As some people may know, marriage revokes an existing Will, except when the existing Will declares that it is made in the contemplation of marriage. When a new couple gets married, buys a house, and has children together, it is common to have Wills drafted together along the way, also called Mirror Wills. However, some couples remain confused about what happens to their estate planning documents if their marriage breaks down. In this post, we will review how your Will is affected upon divorce or separation.
First, it is important to note the difference between separation and divorce.
Separation: Spouses are considered “separated” under the Ontario Family Law Act when they live separately and apart with no reasonable prospect that they will resume cohabitation. Separated spouses may share common accommodation (still live in the same house) as long as they live independent lives. Separated spouses may enter into a separation agreement and new relationships, but may not remarry.
Divorce: A “divorce” legally ends the marriage and allows former spouses to remarry. The grounds for divorce are marriage breakdown, and the court will grant a divorce if it is satisfied that there is no possibility of the reconciliation of the spouses.
Some couples may not wish to enter the formal process of a court-ordered divorce, so they will merely agree to break up and reduce their agreement to writing in a separation agreement. No matter under what circumstances your marriage dissolves, it is important to note the difference in how separation and divorce are treated for estate planning purposes.
A separation does not affect your Will. If you and your spouse are separated at the time of death, your spouse may still receive your property under your Will. The surviving spouse will maintain his or her entitlement under the Will and other estate planning documents after separation unless the Will has been changed.
If there is no Will, the separated spouse will come under the definition of “spouse” and be entitled to inherit the deceased’s estate accordingly to the laws of intestacy. Currently, a surviving spouse is entitled to the entire estate absolutely if the deceased has no children. If the deceased has children, the surviving spouse is entitled to a preferential share ($200,000) and an equal portion of the balance of your estate.
It is advisable to have a separation agreement in place, which specifically addresses what, if any, rights each spouse is to have on the death of the other.
Despite what you may think, a divorce does not automatically revoke your Will. Instead, a divorce will only automatically revoke the parts of your Will that deal with your former spouse. All other provisions in your Will or other estate planning documents that do not deal with your former spouse remain intact after divorce. The Will is treated as though the former spouse predeceased the testator.
What this does is invalidates any gifts bequeathed to your former spouse. Any specific gifts will fall into the residue of your estate. If the former spouse is entitled to the residue (the assets left over after the debts are paid and other specific gifts distributed), it will then fall to the alternate beneficiary. If no alternate is named, then intestacy will result and the estate assets will be distributed as described above.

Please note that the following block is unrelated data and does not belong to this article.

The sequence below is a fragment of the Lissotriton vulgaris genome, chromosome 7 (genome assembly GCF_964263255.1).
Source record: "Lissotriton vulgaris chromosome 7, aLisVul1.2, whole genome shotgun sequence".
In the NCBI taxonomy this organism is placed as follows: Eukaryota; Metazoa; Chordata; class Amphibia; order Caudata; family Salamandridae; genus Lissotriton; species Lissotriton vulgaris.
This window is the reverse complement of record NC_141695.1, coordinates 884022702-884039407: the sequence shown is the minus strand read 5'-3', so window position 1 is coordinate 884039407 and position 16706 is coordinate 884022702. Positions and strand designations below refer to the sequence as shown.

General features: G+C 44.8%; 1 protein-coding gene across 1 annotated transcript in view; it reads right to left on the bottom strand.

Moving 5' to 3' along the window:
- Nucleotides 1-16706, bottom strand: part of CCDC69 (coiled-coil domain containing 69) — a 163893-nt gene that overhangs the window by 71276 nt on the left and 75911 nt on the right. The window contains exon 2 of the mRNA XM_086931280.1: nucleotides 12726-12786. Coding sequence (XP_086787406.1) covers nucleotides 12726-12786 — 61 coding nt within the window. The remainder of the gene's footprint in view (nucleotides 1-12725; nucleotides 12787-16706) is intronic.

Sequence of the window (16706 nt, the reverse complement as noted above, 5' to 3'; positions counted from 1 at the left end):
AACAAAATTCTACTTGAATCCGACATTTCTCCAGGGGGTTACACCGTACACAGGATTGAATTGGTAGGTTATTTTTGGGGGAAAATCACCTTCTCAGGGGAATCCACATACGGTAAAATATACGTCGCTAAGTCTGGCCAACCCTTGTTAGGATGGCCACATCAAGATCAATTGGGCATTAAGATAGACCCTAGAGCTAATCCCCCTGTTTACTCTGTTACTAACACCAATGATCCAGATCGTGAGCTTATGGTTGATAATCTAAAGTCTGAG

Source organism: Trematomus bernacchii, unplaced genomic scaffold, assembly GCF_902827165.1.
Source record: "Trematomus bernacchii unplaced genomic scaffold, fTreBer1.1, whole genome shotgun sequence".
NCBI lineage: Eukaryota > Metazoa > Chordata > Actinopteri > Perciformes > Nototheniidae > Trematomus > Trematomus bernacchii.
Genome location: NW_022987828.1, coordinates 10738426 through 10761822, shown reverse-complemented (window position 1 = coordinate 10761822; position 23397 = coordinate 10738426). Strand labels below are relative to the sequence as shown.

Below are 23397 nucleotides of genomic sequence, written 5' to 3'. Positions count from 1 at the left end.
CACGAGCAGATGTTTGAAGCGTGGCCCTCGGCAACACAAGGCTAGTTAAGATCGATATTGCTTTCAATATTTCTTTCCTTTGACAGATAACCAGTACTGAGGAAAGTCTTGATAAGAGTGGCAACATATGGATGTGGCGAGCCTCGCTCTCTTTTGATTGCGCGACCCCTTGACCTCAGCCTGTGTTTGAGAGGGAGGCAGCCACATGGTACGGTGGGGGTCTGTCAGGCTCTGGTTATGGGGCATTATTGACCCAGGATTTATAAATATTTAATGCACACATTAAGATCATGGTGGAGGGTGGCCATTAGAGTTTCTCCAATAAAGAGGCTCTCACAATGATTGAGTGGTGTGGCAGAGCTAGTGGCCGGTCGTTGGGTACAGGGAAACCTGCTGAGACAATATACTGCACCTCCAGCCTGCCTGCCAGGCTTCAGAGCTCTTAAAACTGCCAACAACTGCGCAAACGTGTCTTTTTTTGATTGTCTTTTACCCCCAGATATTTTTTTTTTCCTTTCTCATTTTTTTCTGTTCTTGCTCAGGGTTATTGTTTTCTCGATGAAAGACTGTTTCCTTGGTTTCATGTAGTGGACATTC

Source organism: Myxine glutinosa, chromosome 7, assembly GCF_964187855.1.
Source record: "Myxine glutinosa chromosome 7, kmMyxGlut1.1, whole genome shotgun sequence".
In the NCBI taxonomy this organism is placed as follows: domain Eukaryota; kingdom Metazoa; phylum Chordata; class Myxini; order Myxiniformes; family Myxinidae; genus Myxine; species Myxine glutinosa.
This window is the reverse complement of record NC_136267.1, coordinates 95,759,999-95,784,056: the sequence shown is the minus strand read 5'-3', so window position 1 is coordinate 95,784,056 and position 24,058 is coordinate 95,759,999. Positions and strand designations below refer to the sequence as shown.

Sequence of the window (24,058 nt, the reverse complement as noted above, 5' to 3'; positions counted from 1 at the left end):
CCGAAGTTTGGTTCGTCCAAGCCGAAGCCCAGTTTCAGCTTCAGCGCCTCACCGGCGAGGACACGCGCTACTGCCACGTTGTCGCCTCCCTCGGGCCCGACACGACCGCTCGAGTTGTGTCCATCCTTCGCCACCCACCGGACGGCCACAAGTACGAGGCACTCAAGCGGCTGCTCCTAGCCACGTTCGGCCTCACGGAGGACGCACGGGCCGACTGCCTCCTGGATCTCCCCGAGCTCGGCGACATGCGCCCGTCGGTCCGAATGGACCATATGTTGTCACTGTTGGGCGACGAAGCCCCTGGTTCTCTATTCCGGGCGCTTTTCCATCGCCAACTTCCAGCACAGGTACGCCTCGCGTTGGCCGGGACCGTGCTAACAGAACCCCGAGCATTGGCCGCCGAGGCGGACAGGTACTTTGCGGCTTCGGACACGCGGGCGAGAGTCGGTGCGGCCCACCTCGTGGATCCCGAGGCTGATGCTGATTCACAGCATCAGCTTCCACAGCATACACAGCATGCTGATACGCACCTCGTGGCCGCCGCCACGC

As well, if your former spouse was named as the estate trustee in your Will, a divorce will revoke the appointment of the former spouse as estate trustee. Again the alternate will be appointed, and if no alternate is named, intestacy will result. For example, if you named your former spouse as estate trustee of your estate and your brother as an alternate, your brother will have the right to be appointed estate trustee.
However, if no alternate is named in your Will, the rules of intestacy will govern. Your estate will be treated as though there was no will. With respect to the estate trustee, a next of kin must apply to the court to be appointed estate trustee. With respect to your estate, it will be distributed according to the laws of intestacy as they apply.
Whether you are separated or divorced from your spouse, it is advisable to review and update your estate planning documents. An additional concern relates to powers of attorney for property and personal care. If your former spouse has been named power of attorney, you may want to revoke or replace these documents.
There are other assets that may not be dealt with properly in a Will or other estate planning documents, but should be reviewed when a relationship breaks down:
1) Beneficiary designations such as RRSPs, RRIFs, TFSAs, and insurance policies should be reviewed and changed where desirable;
2) Jointly held property, unless owned as tenants-in-common, belongs to the last of the two owners to die by right of survivorship. So if you jointly own property with a former spouse, it will flow to them on your death, even after divorce; and
3) Guardianship clauses can be important in your Will. Although the parents of the child have custody of any children, ensure to update who will take custody of your minor child if both parents are deceased.
In conclusion, divorce or separation may not just affect you, but your children and other members of your family. There are many more considerations that may come into effect upon the breakdown of a marriage. Make sure to talk to an estate planning professional to understand all of the legal and personal considerations that affect you and your family.